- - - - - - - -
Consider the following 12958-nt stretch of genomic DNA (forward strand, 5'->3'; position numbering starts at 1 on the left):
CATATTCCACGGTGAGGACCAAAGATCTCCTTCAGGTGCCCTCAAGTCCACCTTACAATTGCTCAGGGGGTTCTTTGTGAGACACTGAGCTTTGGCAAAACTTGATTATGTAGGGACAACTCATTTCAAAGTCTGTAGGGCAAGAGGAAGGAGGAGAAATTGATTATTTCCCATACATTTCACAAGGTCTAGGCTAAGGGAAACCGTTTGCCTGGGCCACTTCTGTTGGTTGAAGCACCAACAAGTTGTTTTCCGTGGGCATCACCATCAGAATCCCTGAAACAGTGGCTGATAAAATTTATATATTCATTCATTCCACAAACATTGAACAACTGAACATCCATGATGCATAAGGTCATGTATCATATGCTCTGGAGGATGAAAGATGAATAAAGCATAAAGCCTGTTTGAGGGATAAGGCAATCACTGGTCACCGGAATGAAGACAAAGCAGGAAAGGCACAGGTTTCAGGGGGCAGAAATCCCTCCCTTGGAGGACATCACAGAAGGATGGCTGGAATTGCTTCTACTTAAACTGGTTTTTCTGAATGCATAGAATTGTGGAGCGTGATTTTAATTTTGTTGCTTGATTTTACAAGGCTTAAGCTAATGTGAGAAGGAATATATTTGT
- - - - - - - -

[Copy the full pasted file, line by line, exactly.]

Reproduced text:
Consider the following 12958-nt stretch of genomic DNA (forward strand, 5'->3'; position numbering starts at 1 on the left):
CATATTCCACGGTGAGGACCAAAGATCTCCTTCAGGTGCCCTCAAGTCCACCTTACAATTGCTCAGGGGGTTCTTTGTGAGACACTGAGCTTTGGCAAAACTTGATTATGTAGGGACAACTCATTTCAAAGTCTGTAGGGCAAGAGGAAGGAGGAGAAATTGATTATTTCCCATACATTTCACAAGGTCTAGGCTAAGGGAAACCGTTTGCCTGGGCCACTTCTGTTGGTTGAAGCACCAACAAGTTGTTTTCCGTGGGCATCACCATCAGAATCCCTGAAACAGTGGCTGATAAAATTTATATATTCATTCATTCCACAAACATTGAACAACTGAACATCCATGATGCATAAGGTCATGTATCATATGCTCTGGAGGATGAAAGATGAATAAAGCATAAAGCCTGTTTGAGGGATAAGGCAATCACTGGTCACCGGAATGAAGACAAAGCAGGAAAGGCACAGGTTTCAGGGGGCAGAAATCCCTCCCTTGGAGGACATCACAGAAGGATGGCTGGAATTGCTTCTACTTAAACTGGTTTTTCTGAATGCATAGAATTGTGGAGCGTGATTTTAATTTTGTTGCTTGATTTTACAAGGCTTAAGCTAATGTGAGAAGGAATATATTTGT